Marr Club readies for reunion, adds a Hall of Fame

By 
Elizabeth Fabiani
Mar. 14, 2007

The dedicated staff of the Colonel Daniel Marr Boys and Girls Club is a key reason why the youth center has become one of the neighborhood's most important assets since its creation in 1974. From left to right: Quenette Santos, Dave Bonnell, Bob Scannell, Bruce Seals, Mike Joyce and Mary Kinsella. Photo by Harry Brett

Since its opening in 1974, the Colonel Daniel Marr Boys and Girls Club has provided outstanding educational and recreational after-school and summer programs to Dorchester's youth, many of whom, including actor Mark Wahlberg, have the club to thank for their many successes.

On March 24, the club will celebrate its first official alumni reunion by inviting alums of all ages to catch up and remember their time spent shooting baskets and slap-shots and participating in the club's outdoor camping and field trips throughout their childhoods in Dorchester. It will also use the event to induct four longtime Marr Club boosters into a newly-created Hall of Fame.

"I love this place and what it does for the community," says Bob Scannell, Marr Club's executive director for nearly two decades. "For years we've wanted to put together an alumni association to reunite people, but this is the first year we've had time."

Since the 1970s, the Marr Club &endash; situated off of Dot Ave near Savin Hill- has served as stomping ground for adolescents and youths from all neighborhoods of Dorchester. Over the years, boys and girls from diverse ethnic backgrounds came to compete against one another in floor hockey and basketball games or to swim laps in the indoor pool. They viewed the club as a safe haven and a place to make life-long friends.

"There was never really one central school in Dorchester that everyone went to," said former member, volunteer and alumni co-chair Bill Forry, who is also the managing editor of this newspaper. "The Marr Club brought people from all points of the neighborhood to one central location to compete and hang out. It has a strong neighborhood identity, and for many of us, it's been an anchor when times have been tough in this part of the city. It's really helped to sustain the neighborhood and make it a better place."

The club officially became co-ed in 1983 and serves the same purpose for 4,000 boys and girls today that it did for members back then. However, the club's programs have expanded and now include a plethora of art, music, and tutoring courses in addition to recreational activities. The campus,which began with a single building on Deer Street in the 1970s, has grown to include the four-story Paul McLaughlin Youth Center, which fronts onto Dorchester Ave.

Members gather after school until 10 p.m. to gain extra help on homework from the dedicated group of 500 volunteers and staff members. Some teens also take private music lessons offered by students from the Berklee College of Music or participate in sculpture and painting classes at Marr Club's art center. High school juniors and seniors may enroll in the club's S.A.T. prep course and choose to attend both regional and national college tours. In the summertime, thousands of kids flock to the club for all-day activities and field trips, programming that has been hailed as among the city's finest and most effective tools to curbing youth delinquency.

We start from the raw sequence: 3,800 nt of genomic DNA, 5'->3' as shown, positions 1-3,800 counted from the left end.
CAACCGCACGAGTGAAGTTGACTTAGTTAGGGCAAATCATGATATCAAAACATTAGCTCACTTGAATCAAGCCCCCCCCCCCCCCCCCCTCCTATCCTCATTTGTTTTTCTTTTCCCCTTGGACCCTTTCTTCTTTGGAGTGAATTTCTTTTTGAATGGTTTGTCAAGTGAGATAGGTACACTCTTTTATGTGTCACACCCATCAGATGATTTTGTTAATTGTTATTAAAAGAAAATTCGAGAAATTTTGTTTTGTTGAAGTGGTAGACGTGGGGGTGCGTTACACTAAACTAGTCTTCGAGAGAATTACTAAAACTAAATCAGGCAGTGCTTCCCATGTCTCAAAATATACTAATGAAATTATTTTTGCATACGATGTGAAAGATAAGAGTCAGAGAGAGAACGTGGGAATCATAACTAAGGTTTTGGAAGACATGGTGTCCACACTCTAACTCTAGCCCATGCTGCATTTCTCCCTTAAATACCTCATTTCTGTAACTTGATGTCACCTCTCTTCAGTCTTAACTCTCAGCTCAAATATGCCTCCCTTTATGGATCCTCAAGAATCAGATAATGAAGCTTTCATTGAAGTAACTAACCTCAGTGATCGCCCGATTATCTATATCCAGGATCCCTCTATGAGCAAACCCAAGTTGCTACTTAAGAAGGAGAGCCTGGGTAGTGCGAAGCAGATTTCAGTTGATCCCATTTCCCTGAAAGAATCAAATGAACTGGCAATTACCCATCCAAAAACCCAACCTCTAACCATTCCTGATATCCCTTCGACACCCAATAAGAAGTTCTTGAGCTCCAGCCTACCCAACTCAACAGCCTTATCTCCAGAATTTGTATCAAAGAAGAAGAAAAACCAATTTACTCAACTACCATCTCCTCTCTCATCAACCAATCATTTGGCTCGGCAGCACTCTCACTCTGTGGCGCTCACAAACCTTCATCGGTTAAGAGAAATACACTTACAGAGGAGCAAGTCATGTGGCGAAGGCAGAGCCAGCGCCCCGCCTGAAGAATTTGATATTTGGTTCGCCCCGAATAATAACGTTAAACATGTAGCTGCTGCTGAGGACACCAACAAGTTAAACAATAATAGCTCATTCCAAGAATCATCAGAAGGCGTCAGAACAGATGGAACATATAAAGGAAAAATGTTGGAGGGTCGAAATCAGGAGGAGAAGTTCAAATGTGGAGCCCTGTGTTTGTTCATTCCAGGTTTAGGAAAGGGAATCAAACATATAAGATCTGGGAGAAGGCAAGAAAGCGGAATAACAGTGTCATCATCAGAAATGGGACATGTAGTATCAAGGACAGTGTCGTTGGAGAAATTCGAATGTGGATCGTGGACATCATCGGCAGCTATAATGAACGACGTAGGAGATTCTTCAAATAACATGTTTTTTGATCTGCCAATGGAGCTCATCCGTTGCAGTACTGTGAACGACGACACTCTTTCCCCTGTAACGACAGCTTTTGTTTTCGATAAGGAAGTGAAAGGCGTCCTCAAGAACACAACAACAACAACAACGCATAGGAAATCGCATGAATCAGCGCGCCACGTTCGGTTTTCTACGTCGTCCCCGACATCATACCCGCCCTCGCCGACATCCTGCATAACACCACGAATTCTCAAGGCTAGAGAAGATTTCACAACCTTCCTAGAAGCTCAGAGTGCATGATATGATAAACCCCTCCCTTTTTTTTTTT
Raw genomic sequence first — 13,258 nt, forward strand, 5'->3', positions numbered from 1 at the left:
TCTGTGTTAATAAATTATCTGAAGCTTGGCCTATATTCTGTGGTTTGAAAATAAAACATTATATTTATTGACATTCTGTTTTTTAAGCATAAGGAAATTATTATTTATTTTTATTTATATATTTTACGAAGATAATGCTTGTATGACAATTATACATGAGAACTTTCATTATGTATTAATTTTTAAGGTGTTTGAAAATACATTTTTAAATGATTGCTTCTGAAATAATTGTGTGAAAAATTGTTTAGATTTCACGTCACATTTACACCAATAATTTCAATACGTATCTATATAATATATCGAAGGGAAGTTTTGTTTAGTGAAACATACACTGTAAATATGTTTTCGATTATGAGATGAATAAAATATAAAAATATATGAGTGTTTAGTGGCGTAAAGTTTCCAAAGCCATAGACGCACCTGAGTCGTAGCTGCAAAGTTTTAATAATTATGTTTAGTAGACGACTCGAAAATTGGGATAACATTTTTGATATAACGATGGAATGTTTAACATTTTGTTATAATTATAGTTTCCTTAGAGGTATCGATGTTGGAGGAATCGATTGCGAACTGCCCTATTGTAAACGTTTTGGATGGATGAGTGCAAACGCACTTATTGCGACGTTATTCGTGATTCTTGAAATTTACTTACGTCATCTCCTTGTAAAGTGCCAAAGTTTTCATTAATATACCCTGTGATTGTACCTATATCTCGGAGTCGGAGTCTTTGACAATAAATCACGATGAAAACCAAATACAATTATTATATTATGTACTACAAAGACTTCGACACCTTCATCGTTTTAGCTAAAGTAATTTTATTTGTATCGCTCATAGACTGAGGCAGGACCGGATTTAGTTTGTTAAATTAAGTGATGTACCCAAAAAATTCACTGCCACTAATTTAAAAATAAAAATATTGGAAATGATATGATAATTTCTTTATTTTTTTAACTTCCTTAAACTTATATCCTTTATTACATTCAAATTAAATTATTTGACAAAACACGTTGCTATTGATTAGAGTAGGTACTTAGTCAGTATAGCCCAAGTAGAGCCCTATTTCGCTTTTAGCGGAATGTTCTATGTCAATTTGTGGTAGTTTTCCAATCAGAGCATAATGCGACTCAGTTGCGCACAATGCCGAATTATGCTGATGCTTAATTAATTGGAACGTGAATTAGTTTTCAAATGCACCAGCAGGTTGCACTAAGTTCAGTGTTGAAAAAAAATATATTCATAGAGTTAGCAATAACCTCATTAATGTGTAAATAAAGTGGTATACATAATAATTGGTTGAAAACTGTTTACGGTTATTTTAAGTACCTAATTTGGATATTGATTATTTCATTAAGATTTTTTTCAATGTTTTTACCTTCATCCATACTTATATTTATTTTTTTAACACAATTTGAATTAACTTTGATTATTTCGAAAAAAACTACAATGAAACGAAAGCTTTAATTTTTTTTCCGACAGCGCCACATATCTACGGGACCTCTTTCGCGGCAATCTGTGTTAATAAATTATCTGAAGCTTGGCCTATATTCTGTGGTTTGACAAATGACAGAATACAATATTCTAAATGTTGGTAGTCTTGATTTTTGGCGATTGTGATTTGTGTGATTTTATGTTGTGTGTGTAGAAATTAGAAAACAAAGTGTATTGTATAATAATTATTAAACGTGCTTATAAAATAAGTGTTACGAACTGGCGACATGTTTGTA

Children enter the club as early as age six and may stay through age 18. Long time member and employee Mike Joyce worked a summer job at age 14 at the club and decided he never wanted to leave.

"I have been there since 1979," said Joyce, now vice president of programming for the club. "There was a need for youth programming at the time, and Bob and Dan Marr created the club in memory of their father."

From the very start, club directors have maintained a low membership fee ($5) in hopes of ensuring that no one is excluded from the many opportunities and facilities the club has to offer. The club continues to allow alums access to the gym and hopes in the future to provide classes and other opportunities as well.

The reunion is expected to draw as many as 300 alumni between the ages of 19 and up to the UMass-Boston Campus Center on the evening of March 24. Tickets sell for $20 and will help cover the cost of a comedian, food, dancing and a raffle that includes Red Sox tickets and a plasma screen television. Additionally, four alumni will be inducted into the Marr Club Hall of Fame: Fields Corner's Tom Gannon will be honored for his volunteerism; former member and staffer Kim Lewis will be inducted for her peer leadership; Carmelo Travieso, a former member who was a standout basketball player at UMass and for Puerto Rico's Olympic team will be the athletic entry; and Kevin Roach, who worked at the Marr Club through the 1990s, will be inducted as the first staff member in the Hall.

"We're hoping that, over time, this alumni effort will become a robust new way to help generate volunteers, donors and energy to help the club with its mission," said Forry, who along with his wife, State Rep. Linda Dorcena Forry, is chairing the effort, with Mark Wahlberg serving as honorary chairman. "There are thousands of us out there who feel strongly about how the club helped us, and how they are helping the community today. This is a way for us to pitch in, have fun and re-connect with old friends."For more information about the reunion visit: danmarrclub.org